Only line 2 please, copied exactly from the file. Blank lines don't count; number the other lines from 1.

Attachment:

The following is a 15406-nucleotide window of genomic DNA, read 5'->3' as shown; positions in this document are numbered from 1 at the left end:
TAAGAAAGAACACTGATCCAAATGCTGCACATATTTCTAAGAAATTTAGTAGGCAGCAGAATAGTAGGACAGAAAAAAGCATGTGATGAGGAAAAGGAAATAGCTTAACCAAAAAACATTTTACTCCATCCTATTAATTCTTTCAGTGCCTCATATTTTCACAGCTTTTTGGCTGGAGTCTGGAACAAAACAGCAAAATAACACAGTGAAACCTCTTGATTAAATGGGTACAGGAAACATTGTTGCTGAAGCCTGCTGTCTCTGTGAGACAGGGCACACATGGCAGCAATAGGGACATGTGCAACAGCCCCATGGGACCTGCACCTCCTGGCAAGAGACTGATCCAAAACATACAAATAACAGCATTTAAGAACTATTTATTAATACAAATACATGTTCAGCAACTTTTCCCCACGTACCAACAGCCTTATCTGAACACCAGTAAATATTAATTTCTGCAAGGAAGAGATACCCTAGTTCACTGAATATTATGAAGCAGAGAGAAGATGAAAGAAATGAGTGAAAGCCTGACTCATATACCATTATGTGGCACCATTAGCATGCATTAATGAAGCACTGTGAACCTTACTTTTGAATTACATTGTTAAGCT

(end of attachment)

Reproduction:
TAAGAAAGAACACTGATCCAAATGCTGCACATATTTCTAAGAAATTTAGTAGGCAGCAGAATAGTAGGACAGAAAAAAGCATGTGATGAGGAAAAGGAAATAGCTTAACCAAAAAACATTTTACTCCATCCTATTAATTCTTTCAGTGCCTCATATTTTCACAGCTTTTTGGCTGGAGTCTGGAACAAAACAGCAAAATAACACAGTGAAACCTCTTGATTAAATGGGTACAGGAAACATTGTTGCTGAAGCCTGCTGTCTCTGTGAGACAGGGCACACATGGCAGCAATAGGGACATGTGCAACAGCCCCATGGGACCTGCACCTCCTGGCAAGAGACTGATCCAAAACATACAAATAACAGCATTTAAGAACTATTTATTAATACAAATACATGTTCAGCAACTTTTCCCCACGTACCAACAGCCTTATCTGAACACCAGTAAATATTAATTTCTGCAAGGAAGAGATACCCTAGTTCACTGAATATTATGAAGCAGAGAGAAGATGAAAGAAATGAGTGAAAGCCTGACTCATATACCATTATGTGGCACCATTAGCATGCATTAATGAAGCACTGTGAACCTTACTTTTGAATTACATTGTTAAGCT